Where do our knowledge of the Middle Ages come from?

The Middle Ages is closer to us in time than antiquity, and therefore there are more historical sources left from it.

In particular, many buildings, tools, weapons, works of art, etc., have been preserved from the Middle Ages. Some of them were discovered by archaeologists during excavations, some of them carefully preserved by descendants as a memory of their ancestors. Even more preserved are written testimonies, which make for the historian a special value. Now they are in special repositories – Archives. Many of them have already been published in books and magazines to make them more accessible to researchers. Medieval written sources are predominantly Latin-speaking. Among them there are a lot of economic documents and records of laws on which people lived in the Middle Ages.

Written sources do not always truthfully cover events, therefore historians are cautious, critical of their content.

Many valuable reports contain medieval historical tales, Chronicles,

“lives” of saints, church sermons, letters, biographies, genealogies, “histories”, government documents, scientific and fiction, etc. Such sources are called narrative. The memory of the past was preserved by medieval legends about gods, rulers and heroes, as well as fairy tales, proverbs, riddles, etc.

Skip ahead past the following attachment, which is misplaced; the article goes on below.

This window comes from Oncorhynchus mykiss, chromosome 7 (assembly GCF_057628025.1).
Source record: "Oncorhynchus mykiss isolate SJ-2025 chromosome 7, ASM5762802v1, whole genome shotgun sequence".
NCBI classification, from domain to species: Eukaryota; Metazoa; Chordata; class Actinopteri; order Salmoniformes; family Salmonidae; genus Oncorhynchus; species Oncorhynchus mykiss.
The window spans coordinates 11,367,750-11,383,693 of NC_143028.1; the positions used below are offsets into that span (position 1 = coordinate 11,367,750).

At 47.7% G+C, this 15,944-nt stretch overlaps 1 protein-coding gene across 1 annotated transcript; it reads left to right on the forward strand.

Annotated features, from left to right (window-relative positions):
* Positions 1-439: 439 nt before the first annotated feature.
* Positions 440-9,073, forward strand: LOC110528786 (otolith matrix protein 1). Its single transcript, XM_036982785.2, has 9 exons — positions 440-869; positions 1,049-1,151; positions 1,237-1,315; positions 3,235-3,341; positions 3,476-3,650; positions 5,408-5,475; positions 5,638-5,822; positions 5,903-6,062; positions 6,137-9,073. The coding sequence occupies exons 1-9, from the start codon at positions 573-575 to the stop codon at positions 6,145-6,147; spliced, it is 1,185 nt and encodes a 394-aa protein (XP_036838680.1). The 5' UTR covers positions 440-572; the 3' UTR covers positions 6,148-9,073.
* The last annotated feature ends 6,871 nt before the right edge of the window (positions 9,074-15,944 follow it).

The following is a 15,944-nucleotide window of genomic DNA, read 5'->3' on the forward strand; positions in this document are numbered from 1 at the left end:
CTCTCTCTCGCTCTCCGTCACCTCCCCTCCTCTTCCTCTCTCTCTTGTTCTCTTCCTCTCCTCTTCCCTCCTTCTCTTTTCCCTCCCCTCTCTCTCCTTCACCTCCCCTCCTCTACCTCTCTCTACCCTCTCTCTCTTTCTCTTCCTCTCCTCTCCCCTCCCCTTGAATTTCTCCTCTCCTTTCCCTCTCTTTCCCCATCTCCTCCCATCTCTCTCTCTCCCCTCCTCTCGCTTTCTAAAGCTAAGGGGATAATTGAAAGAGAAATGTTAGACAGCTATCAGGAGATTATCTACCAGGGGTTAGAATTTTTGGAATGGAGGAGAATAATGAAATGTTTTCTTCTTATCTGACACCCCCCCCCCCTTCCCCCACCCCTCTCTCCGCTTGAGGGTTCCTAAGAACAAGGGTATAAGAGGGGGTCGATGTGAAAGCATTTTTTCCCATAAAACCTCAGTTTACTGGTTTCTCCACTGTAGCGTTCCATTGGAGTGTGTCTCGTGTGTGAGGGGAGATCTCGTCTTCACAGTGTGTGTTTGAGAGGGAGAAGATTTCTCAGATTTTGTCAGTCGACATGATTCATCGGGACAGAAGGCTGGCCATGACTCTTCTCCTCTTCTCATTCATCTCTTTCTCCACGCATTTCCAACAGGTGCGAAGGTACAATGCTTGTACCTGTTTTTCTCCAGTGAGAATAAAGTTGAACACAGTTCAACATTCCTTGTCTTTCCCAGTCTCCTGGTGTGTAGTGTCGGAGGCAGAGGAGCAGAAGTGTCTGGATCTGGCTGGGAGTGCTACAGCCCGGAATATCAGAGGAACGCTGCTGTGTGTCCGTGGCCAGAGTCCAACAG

We draw knowledge of the Middle Ages also from folk customs and rituals, which preserved the memory of antiquity. In peasant weddings, children’s games, holidays, dresses and ornaments, household items, the researcher finds evidence of the world of a medieval man. Medieval coins, seals, coats of arms, etc. tell a lot of interesting things. Scientists believe that the more diverse historical sources, the fuller and more truthful it is possible to recreate the past of mankind.

Historical sources are everything that more or less truthfully reports historical events and people’s lives.

Archive is an institution in which old documents are stored and studied.

Chronicles are works in which the course of historical events is described successively, in chronological order.

“Stories” – stories about important historical events, whose witnesses or contemporaries were the authors themselves.

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Where do our knowledge of the Middle Ages come from?